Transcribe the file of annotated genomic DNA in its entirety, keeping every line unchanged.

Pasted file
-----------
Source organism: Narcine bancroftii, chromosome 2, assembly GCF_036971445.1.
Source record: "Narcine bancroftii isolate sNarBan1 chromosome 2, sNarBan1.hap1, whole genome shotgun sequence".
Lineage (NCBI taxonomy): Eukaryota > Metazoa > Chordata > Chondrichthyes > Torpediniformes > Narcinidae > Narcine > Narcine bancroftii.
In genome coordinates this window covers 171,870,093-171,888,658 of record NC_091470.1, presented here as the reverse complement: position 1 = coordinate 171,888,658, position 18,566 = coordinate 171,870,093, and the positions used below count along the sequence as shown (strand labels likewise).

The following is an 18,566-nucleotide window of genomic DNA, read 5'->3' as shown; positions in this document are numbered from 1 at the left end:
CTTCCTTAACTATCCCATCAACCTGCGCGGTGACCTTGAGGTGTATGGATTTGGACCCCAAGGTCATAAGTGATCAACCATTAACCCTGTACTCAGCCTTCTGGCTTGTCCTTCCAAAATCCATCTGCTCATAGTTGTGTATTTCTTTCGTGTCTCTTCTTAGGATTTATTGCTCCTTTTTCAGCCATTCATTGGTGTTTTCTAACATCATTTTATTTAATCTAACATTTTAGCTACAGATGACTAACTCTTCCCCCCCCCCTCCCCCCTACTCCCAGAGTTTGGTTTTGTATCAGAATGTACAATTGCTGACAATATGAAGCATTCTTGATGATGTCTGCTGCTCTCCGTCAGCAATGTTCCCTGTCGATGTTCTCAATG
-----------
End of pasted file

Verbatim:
Source organism: Narcine bancroftii, chromosome 2, assembly GCF_036971445.1.
Source record: "Narcine bancroftii isolate sNarBan1 chromosome 2, sNarBan1.hap1, whole genome shotgun sequence".
Lineage (NCBI taxonomy): Eukaryota > Metazoa > Chordata > Chondrichthyes > Torpediniformes > Narcinidae > Narcine > Narcine bancroftii.
In genome coordinates this window covers 171,870,093-171,888,658 of record NC_091470.1, presented here as the reverse complement: position 1 = coordinate 171,888,658, position 18,566 = coordinate 171,870,093, and the positions used below count along the sequence as shown (strand labels likewise).

The following is an 18,566-nucleotide window of genomic DNA, read 5'->3' as shown; positions in this document are numbered from 1 at the left end:
CTTCCTTAACTATCCCATCAACCTGCGCGGTGACCTTGAGGTGTATGGATTTGGACCCCAAGGTCATAAGTGATCAACCATTAACCCTGTACTCAGCCTTCTGGCTTGTCCTTCCAAAATCCATCTGCTCATAGTTGTGTATTTCTTTCGTGTCTCTTCTTAGGATTTATTGCTCCTTTTTCAGCCATTCATTGGTGTTTTCTAACATCATTTTATTTAATCTAACATTTTAGCTACAGATGACTAACTCTTCCCCCCCCCCTCCCCCCTACTCCCAGAGTTTGGTTTTGTATCAGAATGTACAATTGCTGACAATATGAAGCATTCTTGATGATGTCTGCTGCTCTCCGTCAGCAATGTTCCCTGTCGATGTTCTCAATG